The faded black and white sign for the Fat Black Pussycat Theatre hung over Minetta Street since the sixties, even though the performance space shuttered in the seventies when Panchito's Mexican Restaurant moved in. Itself now a Greenwich Village institution, Panchito's finally had the theater's sign painted over by a long red band last week. Andrew Berman, the executive director of the Greenwich Village Society for Historic Preservation (and go-to angry neighbor for journalists) told the AP the paint job was "a shame." The Fat Black Pussycat claimed Bill Cosby, Richie Havens, and Tiny Tim among its alumni, and some say Bob Dylan wrote "Blowin' in the Wind" there in 1962. "It's a tangible link to this incredibly important era in the neighborhood's history, when so many great musicians and poets and artists used the South Village as a springboard to transform the world," Berman griped. Panchito's was unimpressed. "The preservation advocates, from those I've met, were never in the Fat Black Pussycat, as I was," said owner Bob Engelhardt, who argues that change is the heart of the Village. "It was a cesspool."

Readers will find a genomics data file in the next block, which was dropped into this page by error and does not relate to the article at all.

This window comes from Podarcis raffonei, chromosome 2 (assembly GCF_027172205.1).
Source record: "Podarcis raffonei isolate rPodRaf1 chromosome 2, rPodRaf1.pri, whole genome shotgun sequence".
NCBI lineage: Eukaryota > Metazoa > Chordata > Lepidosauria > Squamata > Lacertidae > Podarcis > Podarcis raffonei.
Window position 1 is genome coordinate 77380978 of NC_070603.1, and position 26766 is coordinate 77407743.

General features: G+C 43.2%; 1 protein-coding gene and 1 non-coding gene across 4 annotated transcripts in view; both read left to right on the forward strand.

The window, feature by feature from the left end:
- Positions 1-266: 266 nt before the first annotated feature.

Photo: Simon Clayson via Creative Commons